Binge-eating disorder is a condition where people lose control of their eating and have reoccurring episodes of eating unusually large amounts of food. Unlike bulimia nervosa, periods of binge eating are not followed by purging, excessive exercise, or fasting. As a result, people with binge-eating disorder are often overweight or obese.
Symptoms of binge-eating disorder include:
- Eating unusually large amounts of food in a short amount of time, for example, within two hours
- Eating rapidly during binge episodes
- Eating even when full or not hungry
- Eating until uncomfortably full
- Eating alone or in secret to avoid embarrassment
- Feeling distressed, ashamed, or guilty about eating
- Frequently dieting, possibly without weight loss
What is avoidant restrictive food intake disorder?
Avoidant restrictive food intake disorder (ARFID), previously known as selective eating disorder, is a condition where people limit the amount or type of food eaten. Unlike anorexia nervosa, people with ARFID do not have a distorted body image or extreme fear of gaining weight. ARFID is most common in middle childhood and usually has an earlier onset than other eating disorders. Many children go through phases of picky eating, but a child with ARFID does not eat enough calories to grow and develop properly, and an adult with ARFID does not eat enough calories to maintain basic body function.
Symptoms of ARFID include:
- Dramatic restriction of types or amount of food eaten
- Lack of appetite or interest in food
- Dramatic weight loss
- Upset stomach, abdominal pain, or other gastrointestinal issues with no other known cause
- Limited range of preferred foods that becomes even more limited (“picky eating” that gets progressively worse)
How are eating disorders treated?
Eating disorders can be treated successfully. Early detection and treatment are important for a full recovery. People with eating disorders are at higher risk for suicide and medical complications.
A person’s family can play a crucial role in treatment. Family members can encourage the person with eating or body image issues to seek help. They also can provide support during treatment and can be a great ally to both the individual and the health care provider. Research suggests that incorporating the family into treatment for eating disorders can improve treatment outcomes, particularly for adolescents.
Treatment plans for eating disorders include psychotherapy, medical care and monitoring, nutritional counseling, medications, or a combination of these approaches. Typical treatment goals include:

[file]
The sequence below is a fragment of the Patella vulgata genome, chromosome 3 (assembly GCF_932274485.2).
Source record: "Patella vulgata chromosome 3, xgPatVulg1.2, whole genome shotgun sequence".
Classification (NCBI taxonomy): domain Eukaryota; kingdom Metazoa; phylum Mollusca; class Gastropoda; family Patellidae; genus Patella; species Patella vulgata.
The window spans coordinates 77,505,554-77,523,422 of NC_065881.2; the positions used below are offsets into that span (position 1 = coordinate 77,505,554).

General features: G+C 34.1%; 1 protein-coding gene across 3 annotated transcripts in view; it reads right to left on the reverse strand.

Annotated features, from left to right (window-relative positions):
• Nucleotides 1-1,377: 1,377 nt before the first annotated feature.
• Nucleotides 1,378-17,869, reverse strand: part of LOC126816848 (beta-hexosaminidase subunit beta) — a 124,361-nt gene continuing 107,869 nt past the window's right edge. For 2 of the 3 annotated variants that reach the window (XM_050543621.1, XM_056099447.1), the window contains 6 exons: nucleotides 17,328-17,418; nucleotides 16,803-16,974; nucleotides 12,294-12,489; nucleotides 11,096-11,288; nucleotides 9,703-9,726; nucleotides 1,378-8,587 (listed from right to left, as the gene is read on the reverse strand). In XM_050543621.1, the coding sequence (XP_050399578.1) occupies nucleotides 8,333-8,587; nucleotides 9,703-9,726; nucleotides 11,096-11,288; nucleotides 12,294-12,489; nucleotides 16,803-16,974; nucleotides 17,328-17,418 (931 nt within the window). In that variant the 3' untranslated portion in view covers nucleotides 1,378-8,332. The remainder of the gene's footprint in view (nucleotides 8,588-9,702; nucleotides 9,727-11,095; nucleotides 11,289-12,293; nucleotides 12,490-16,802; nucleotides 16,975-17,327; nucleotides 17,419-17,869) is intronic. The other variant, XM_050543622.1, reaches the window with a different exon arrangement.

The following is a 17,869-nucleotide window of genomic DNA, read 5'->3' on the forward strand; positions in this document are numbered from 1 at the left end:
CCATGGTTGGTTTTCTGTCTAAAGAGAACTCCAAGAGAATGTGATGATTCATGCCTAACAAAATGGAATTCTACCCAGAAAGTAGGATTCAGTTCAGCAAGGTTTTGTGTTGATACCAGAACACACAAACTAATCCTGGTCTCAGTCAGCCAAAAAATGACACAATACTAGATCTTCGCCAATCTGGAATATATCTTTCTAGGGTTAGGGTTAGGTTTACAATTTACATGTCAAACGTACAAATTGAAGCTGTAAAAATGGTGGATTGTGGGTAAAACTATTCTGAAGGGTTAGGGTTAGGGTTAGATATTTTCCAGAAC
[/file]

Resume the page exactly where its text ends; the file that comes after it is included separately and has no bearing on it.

- Restoring adequate nutrition
- Bringing weight to a healthy level
- Reducing excessive exercise
- Stopping binge-purge and binge-eating behaviors
People with eating disorders also may have other mental disorders (such as depression or anxiety) or problems with substance use. It’s critical to treat any co-occurring conditions as part of the treatment plan.
Specific forms of psychotherapy (“talk therapy”) and cognitive-behavioral approaches can treat certain eating disorders effectively. For general information about psychotherapies, visit the National Institute of Mental Health (NIMH) psychotherapies webpage.
Research also suggests that medications may help treat some eating disorders and co-occurring anxiety or depression related to eating disorders. Information about medications changes frequently, so talk to your health care provider. Visit the U.S. Food and Drug Administration (FDA) website for the latest warnings, patient medication guides, and FDA-approved medications.
Where can I find help?
If you're unsure where to get help, your health care provider is a good place to start. Your health care provider can refer you to a qualified mental health professional, such as a psychiatrist or psychologist, who has experience treating eating disorders.
You can learn more about getting help and finding a health care provider on NIMH's Help for Mental Illnesses webpage. If you need help identifying a provider in your area, call the Substance Abuse and Mental Health Services Administration (SAMHSA) Treatment Referral Helpline at 1-800-662-HELP (4357). You also can search SAMHSA’s online Behavioral Health Treatment Services Locator, which lists facilities and programs that provide mental health services.
For tips on talking with your health care provider about your mental health, read NIMH’s fact sheet, Taking Control of Your Mental Health: Tips for Talking With Your Health Care Provider.
For additional resources, visit the Agency for Healthcare Research and Quality website.
Are there clinical trials studying eating disorders?
NIMH supports a wide range of research, including clinical trials that look at new ways to prevent, detect, or treat diseases and conditions, including eating disorders. Although individuals may benefit from being part of a clinical trial, participants should be aware that the primary purpose of a clinical trial is to gain new scientific knowledge so that others may be better helped in the future.
Researchers at NIMH and around the country conduct clinical trials with patients and healthy volunteers. Talk to your health care provider about clinical trials, their benefits and risks, and whether one is right for you. For more information about clinical research and how to find clinical trials being conducted around the country, visit NIMH's clinical trials webpage.
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For More Information
U.S. DEPARTMENT OF HEALTH AND HUMAN SERVICES
National Institutes of Health
NIH Publication No. 21-MH-4901